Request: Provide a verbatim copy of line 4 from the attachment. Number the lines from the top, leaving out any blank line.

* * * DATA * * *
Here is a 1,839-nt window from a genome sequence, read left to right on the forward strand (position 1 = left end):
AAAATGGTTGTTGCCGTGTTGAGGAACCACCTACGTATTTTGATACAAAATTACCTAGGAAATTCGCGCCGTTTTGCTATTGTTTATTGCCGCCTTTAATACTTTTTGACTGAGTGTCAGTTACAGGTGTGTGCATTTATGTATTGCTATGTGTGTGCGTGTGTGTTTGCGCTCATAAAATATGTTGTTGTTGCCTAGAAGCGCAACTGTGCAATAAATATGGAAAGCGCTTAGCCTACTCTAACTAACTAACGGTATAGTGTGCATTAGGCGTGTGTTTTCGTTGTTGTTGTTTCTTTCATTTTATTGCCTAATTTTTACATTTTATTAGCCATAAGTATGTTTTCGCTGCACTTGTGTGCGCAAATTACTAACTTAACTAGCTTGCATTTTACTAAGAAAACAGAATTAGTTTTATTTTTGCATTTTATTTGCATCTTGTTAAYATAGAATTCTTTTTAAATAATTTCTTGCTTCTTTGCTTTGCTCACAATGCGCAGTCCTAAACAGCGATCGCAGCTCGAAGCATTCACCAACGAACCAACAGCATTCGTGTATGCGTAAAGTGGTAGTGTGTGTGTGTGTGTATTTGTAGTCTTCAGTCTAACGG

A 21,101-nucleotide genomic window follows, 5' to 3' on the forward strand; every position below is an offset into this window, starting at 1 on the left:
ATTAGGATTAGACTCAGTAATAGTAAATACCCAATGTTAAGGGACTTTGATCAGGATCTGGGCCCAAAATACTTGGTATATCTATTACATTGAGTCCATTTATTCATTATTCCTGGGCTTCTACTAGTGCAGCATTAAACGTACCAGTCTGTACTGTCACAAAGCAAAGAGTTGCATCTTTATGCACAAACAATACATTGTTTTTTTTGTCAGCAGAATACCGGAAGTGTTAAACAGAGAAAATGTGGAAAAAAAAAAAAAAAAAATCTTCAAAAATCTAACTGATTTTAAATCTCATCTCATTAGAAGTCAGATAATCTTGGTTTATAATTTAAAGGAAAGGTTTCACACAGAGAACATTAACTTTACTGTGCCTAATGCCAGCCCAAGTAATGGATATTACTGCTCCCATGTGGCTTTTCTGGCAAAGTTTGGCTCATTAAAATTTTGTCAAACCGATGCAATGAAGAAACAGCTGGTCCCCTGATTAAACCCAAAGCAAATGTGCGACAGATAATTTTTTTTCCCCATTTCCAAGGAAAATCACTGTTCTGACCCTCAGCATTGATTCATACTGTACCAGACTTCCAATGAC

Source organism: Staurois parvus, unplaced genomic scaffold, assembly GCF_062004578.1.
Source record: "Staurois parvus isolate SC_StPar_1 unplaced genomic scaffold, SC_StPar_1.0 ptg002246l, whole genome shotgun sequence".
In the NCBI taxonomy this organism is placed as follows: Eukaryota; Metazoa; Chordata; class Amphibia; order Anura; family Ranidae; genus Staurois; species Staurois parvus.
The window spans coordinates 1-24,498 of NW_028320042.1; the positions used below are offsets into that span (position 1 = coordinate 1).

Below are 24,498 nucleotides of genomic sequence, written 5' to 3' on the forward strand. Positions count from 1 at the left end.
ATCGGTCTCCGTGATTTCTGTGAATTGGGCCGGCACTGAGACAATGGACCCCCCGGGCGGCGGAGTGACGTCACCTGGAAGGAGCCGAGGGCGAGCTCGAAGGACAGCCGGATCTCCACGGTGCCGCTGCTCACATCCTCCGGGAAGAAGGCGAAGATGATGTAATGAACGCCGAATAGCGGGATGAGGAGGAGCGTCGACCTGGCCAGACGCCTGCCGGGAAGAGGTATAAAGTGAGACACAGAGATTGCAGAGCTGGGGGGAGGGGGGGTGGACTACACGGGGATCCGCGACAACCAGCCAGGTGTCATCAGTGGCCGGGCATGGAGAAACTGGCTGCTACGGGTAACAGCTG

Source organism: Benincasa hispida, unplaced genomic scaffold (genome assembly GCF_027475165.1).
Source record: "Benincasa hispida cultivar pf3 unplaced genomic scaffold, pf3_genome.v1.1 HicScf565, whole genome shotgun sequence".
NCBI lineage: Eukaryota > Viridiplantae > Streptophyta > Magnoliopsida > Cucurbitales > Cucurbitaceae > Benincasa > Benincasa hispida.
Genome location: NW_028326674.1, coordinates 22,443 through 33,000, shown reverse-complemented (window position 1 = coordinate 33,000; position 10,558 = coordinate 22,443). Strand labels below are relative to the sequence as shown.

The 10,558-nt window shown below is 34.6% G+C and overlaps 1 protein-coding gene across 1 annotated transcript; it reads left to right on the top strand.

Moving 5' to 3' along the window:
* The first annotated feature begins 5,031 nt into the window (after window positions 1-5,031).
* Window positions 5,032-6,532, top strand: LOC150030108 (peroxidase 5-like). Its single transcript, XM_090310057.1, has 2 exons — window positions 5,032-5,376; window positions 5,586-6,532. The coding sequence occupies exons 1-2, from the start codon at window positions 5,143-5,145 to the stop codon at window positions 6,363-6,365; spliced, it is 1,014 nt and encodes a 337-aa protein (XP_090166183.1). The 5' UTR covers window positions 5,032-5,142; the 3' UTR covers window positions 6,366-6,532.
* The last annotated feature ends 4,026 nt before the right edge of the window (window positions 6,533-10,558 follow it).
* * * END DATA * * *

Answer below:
ATTAGGATTAGACTCAGTAATAGTAAATACCCAATGTTAAGGGACTTTGATCAGGATCTGGGCCCAAAATACTTGGTATATCTATTACATTGAGTCCATTTATTCATTATTCCTGGGCTTCTACTAGTGCAGCATTAAACGTACCAGTCTGTACTGTCACAAAGCAAAGAGTTGCATCTTTATGCACAAACAATACATTGTTTTTTTTGTCAGCAGAATACCGGAAGTGTTAAACAGAGAAAATGTGGAAAAAAAAAAAAAAAAAATCTTCAAAAATCTAACTGATTTTAAATCTCATCTCATTAGAAGTCAGATAATCTTGGTTTATAATTTAAAGGAAAGGTTTCACACAGAGAACATTAACTTTACTGTGCCTAATGCCAGCCCAAGTAATGGATATTACTGCTCCCATGTGGCTTTTCTGGCAAAGTTTGGCTCATTAAAATTTTGTCAAACCGATGCAATGAAGAAACAGCTGGTCCCCTGATTAAACCCAAAGCAAATGTGCGACAGATAATTTTTTTTCCCCATTTCCAAGGAAAATCACTGTTCTGACCCTCAGCATTGATTCATACTGTACCAGACTTCCAATGAC